As the state legislature gaveled out the short session, one of its closing actions was to place a constitutional amendment on the November ballot that would enshrine allowing only eligible US citizens to vote in North Carolina.

This amendment passed overwhelmingly in both the House (104-12) and Senate (40-4). Proponents argue it will provide clarity and protect the integrity of elections for future generations, while opponents say it is unnecessary and a ploy to get Republicans to the voting booths this November. However, what is “unnecessary” may be divided by the political party aisle.

In federal elections it remains illegal for a noncitizen to vote; punishable with a fine, prison, or both. However, over the last four years some municipalities in heavily Democrat areas like California, Maryland, and Vermont have extended some voting rights to residents who are not citizens. In May, the US House passed a bill repealing a District of Columbia statute allowing noncitizen residents to vote in DC’s local elections. More than 50 Democrats supported the repeal. The bill has not been taken up by the Democrat-led US Senate.

With an eye on that trend, North Carolina’s lawmakers are among those in seven states nationwide pursuing measures to stop the policy creep. They invited the public to speak on the issue in committee earlier this session.

“Currently, the North Carolina Constitution affirms the voting rights of most adult citizens but is silent on whether noncitizens can vote. This leaves it vulnerable to judicial overreach,” said Jim Stirling of the Civitas Center for Public Integrity at the John Locke Foundation, in comments to the legislative committee.

House Speaker Tim Moore, R-Cleveland, Republicans’ congressional candidate for NC-14, was among the primary sponsors of the citizen-only voting amendment, House Bill 1074. It ultimately passed with bipartisan support.

The proposed amendment in North Carolina comes as noncitizen voting continues to be a contentious issue nationwide. Proponents of noncitizens voting seem to be capitalizing on ambiguous language in their state and local laws.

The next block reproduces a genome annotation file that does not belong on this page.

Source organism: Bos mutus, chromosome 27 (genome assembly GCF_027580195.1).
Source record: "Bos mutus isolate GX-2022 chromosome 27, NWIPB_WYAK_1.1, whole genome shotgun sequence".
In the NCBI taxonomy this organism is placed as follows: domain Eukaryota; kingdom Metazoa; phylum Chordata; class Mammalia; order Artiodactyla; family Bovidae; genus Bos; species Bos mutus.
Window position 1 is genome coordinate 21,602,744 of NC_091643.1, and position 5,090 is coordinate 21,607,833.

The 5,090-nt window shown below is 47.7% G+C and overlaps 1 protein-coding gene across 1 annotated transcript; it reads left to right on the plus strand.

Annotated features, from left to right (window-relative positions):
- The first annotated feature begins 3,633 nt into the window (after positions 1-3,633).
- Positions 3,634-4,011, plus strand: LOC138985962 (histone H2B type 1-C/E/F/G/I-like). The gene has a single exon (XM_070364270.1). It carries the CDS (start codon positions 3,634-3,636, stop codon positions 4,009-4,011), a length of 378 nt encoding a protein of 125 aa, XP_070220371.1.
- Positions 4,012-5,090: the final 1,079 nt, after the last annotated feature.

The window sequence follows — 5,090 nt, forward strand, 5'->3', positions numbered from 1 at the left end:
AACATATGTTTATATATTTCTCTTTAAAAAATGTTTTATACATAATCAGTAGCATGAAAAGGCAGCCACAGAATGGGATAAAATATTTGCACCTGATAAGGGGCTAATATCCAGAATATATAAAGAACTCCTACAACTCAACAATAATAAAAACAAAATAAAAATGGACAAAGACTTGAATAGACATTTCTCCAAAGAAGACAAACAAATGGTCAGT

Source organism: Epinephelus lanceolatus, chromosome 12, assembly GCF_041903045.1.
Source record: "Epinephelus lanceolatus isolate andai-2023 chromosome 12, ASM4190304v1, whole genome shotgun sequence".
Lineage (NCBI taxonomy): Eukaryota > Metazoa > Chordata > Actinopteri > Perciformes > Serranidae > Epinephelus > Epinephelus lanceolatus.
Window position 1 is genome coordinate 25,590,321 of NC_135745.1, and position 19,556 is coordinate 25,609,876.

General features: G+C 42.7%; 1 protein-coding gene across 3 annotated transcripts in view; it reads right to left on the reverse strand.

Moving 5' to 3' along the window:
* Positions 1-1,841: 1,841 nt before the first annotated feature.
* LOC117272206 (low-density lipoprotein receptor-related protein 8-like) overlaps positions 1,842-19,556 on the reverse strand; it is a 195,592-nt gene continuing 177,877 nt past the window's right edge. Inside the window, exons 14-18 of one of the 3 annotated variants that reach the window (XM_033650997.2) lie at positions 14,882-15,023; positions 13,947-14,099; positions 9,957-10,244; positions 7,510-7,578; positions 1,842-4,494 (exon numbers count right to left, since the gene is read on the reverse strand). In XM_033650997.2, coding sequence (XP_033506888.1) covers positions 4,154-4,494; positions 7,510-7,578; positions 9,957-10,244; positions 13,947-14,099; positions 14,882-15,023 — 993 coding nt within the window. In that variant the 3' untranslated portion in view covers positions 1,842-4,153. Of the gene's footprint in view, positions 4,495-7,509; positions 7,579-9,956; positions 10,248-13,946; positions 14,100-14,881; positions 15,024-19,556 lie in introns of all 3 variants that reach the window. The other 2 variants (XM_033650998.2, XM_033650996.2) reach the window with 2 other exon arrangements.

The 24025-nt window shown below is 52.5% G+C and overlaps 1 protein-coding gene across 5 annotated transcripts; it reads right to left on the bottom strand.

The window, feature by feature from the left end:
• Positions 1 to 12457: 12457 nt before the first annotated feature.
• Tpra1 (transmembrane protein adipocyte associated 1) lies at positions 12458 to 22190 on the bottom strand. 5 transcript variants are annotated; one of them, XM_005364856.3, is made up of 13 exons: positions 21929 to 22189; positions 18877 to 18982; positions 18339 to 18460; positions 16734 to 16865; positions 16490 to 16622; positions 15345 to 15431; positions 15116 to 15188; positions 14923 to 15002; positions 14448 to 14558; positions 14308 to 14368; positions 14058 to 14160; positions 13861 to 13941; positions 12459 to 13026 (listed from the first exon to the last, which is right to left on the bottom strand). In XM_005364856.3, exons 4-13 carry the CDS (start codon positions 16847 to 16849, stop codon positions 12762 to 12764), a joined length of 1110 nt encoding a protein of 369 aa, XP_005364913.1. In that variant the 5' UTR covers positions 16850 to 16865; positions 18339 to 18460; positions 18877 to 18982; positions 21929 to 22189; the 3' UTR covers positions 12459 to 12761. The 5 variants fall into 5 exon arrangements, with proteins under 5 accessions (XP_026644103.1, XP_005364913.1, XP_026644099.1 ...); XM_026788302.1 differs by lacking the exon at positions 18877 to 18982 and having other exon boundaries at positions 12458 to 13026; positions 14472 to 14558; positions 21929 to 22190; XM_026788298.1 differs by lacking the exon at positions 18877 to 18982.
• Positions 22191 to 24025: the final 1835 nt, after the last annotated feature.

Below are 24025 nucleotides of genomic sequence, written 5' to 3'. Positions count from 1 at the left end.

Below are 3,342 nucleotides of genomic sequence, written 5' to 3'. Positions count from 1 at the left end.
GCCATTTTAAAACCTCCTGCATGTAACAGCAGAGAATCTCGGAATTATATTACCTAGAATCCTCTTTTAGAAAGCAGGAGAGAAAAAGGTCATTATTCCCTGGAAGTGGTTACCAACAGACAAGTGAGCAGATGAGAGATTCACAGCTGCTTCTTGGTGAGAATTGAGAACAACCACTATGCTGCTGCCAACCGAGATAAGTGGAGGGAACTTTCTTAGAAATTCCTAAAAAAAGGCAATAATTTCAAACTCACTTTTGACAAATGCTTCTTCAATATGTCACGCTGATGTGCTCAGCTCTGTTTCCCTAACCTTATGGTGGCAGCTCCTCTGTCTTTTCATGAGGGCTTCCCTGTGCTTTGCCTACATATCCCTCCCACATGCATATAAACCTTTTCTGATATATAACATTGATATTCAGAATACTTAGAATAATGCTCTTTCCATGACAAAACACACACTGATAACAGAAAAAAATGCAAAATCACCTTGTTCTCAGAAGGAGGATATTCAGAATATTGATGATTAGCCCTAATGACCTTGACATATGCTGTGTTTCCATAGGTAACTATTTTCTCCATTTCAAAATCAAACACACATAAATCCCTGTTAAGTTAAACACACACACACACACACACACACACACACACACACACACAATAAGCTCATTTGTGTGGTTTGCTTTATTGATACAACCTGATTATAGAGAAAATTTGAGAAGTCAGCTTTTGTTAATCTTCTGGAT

Vermont towns allow noncitizens to vote

In Burlington, Vermont, the city passed a new charter provision allowing noncitizens to vote in local elections, as long as they were residents.

Two residents, Michele Morin and Karen Rowell, have filed a lawsuit seeking to overturn this provision, arguing it violates the Vermont Constitution by allowing noncitizens to vote on matters impacting the state-funded education budget. The Republican National Committee and the Restoring Integrity and Trust in Elections organization are a part of the lawsuit.

“This anti-democratic agenda is progressing at an alarming pace. It began in two small towns and has now reached Burlington, Vermont’s largest city,” said Derek Lyons, president of Restoring Integrity and Trust in Elections. “Noncitizen voting violates citizens’ inherent right to direct how their communities are governed. This is simple. US jurisdictions should be governed by US citizens. The noncitizen voting movement achieves the left’s goal of legalizing foreign interference in American elections. It threatens the rule of law and must be stopped before it further infects Vermont and other states in this country.”

City officials have yet to comment on the lawsuit, which could set a significant precedent for other states considering similar measures. Burlington was the third city in Vermont to change the charter on noncitizen voting. In 2021, Montpelier, the state’s capital, passed a similar charter, but a lawsuit brought against it was dismissed in a trial court, and the Vermont Supreme Court ultimately upheld the statute authorizing noncitizens who are legal US residents in Montpelier to vote in local elections.

“Americans should decide American elections,” said RNC chairman Michael Whatley, who is also the former head of the NCGOP. “Democrats’ persistent efforts to enable noncitizen voting dilute the voices of Americans in Vermont and across the country. This lawsuit is just the latest development in our ongoing fight to prevent noncitizens from voting in our elections.”

North Carolina lawmakers filed the bill seeking to head off the issue here.

“It’s only fair to the citizens of this state that we ensure that only citizens are allowed to vote in this state, and this bill gives them the opportunity to decide that for themselves,” said Sen. Buck Newton, R-Wayne, during floor debate. “I hear a lot from my friends on the other side of the aisle about democracy, and so I want to encourage you to please support this bill and let the people decide that only citizens are allowed to vote in North Carolina.”

November Constitutional Amendments

Under North Carolina state law, constitutional amendments must pass the legislature by a margin of three-fifths and are not eligible for a gubernatorial veto. They will go before all voters in November.